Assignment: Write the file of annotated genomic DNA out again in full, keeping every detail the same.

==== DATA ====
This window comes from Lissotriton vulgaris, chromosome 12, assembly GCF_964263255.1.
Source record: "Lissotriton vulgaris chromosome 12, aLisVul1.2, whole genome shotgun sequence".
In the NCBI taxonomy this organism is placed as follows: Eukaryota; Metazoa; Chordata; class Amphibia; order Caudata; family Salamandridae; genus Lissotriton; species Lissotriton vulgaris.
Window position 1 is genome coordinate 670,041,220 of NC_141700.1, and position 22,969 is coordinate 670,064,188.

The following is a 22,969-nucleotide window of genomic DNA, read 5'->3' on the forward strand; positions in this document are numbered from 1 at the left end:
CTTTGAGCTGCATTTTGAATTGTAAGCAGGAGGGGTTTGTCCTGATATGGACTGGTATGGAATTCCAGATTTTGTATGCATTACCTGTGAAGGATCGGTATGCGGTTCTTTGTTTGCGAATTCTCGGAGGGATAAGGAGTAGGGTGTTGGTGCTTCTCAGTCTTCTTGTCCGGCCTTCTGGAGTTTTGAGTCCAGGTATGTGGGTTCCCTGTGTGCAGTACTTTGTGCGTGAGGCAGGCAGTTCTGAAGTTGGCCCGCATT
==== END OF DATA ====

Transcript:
This window comes from Lissotriton vulgaris, chromosome 12, assembly GCF_964263255.1.
Source record: "Lissotriton vulgaris chromosome 12, aLisVul1.2, whole genome shotgun sequence".
In the NCBI taxonomy this organism is placed as follows: Eukaryota; Metazoa; Chordata; class Amphibia; order Caudata; family Salamandridae; genus Lissotriton; species Lissotriton vulgaris.
Window position 1 is genome coordinate 670,041,220 of NC_141700.1, and position 22,969 is coordinate 670,064,188.

The following is a 22,969-nucleotide window of genomic DNA, read 5'->3' on the forward strand; positions in this document are numbered from 1 at the left end:
CTTTGAGCTGCATTTTGAATTGTAAGCAGGAGGGGTTTGTCCTGATATGGACTGGTATGGAATTCCAGATTTTGTATGCATTACCTGTGAAGGATCGGTATGCGGTTCTTTGTTTGCGAATTCTCGGAGGGATAAGGAGTAGGGTGTTGGTGCTTCTCAGTCTTCTTGTCCGGCCTTCTGGAGTTTTGAGTCCAGGTATGTGGGTTCCCTGTGTGCAGTACTTTGTGCGTGAGGCAGGCAGTTCTGAAGTTGGCCCGCATT